Having the ability to take responsibility for one's own actions is, I believe, fundamental to our own happiness and those of the people around us. I believe that a happy me makes me a better mum to my lovely daughter and if in turn I can teach her the basic principle of compassion, then I'll believe I've done a good job. I thank my mum for teaching that to me.

Thursday, 10 November 2011

Time for a a short nap

Things have been a little quiet on the Bring the Baby front recently.

It's not been intentional, it's just that life has taken a few twists and turns recently and I've just not had the time to commit to it to really get it off the ground.

I'm so grateful to the people who have joined me on Twitter and Facebook since launch in the summer, which shows there's plenty of parents who want to see improvements made to our overall baby friendliness.

However, I am going to be taking a break from Bring the Baby so that I can focus on the other areas of my life that are eating up my time at present and then come back to it with renewed energy and focus in due course.

If anyone has any ideas for Bring the Baby in the meantime or wants to pick up the mantle, please get in touch - I'll be keeping the Facebook page and Twitter account open or you can just leave a message here.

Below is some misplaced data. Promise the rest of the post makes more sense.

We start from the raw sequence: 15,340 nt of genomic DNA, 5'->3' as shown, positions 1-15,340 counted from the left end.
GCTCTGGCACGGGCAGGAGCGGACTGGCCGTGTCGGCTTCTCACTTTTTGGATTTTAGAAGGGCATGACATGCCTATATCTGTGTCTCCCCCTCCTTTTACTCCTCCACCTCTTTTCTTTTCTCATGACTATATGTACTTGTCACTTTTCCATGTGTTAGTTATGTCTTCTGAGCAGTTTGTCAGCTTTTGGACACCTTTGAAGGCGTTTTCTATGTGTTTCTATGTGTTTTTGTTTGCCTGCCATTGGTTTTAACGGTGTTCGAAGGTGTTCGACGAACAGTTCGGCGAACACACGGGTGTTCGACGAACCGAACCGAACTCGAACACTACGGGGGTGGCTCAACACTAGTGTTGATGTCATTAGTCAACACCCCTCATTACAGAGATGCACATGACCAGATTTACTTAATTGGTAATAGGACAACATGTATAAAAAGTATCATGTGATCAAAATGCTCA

I'm also on Twitter as @justine_RSPCA so if you've got an interest in animal welfare/marketing/PR and would like to pop across and say hello, please do so.

So it's au revoir for now, but not goodbye.

Thursday, 22 September 2011

Stepping off the hamster wheel of life

I wonder how many mums have watched the new Sarah Jessica Parker film I don't know how she does it and thought, well I do, because that's my life.

And I wonder how many mums wish that they could replace their own Kate Reddy character with Sarah Jessica Parker's better known Carrie Bradshaw and switch their carry cot for a Cosmopolitan.

I was moved this week when I came across a blog post about how depression can make you a bad parent. A little harsh, I thought but when I read it, it made sense. It's about how ignoring the signs and refusing to seek help can make you a bad parent - and this created a little ouch in me.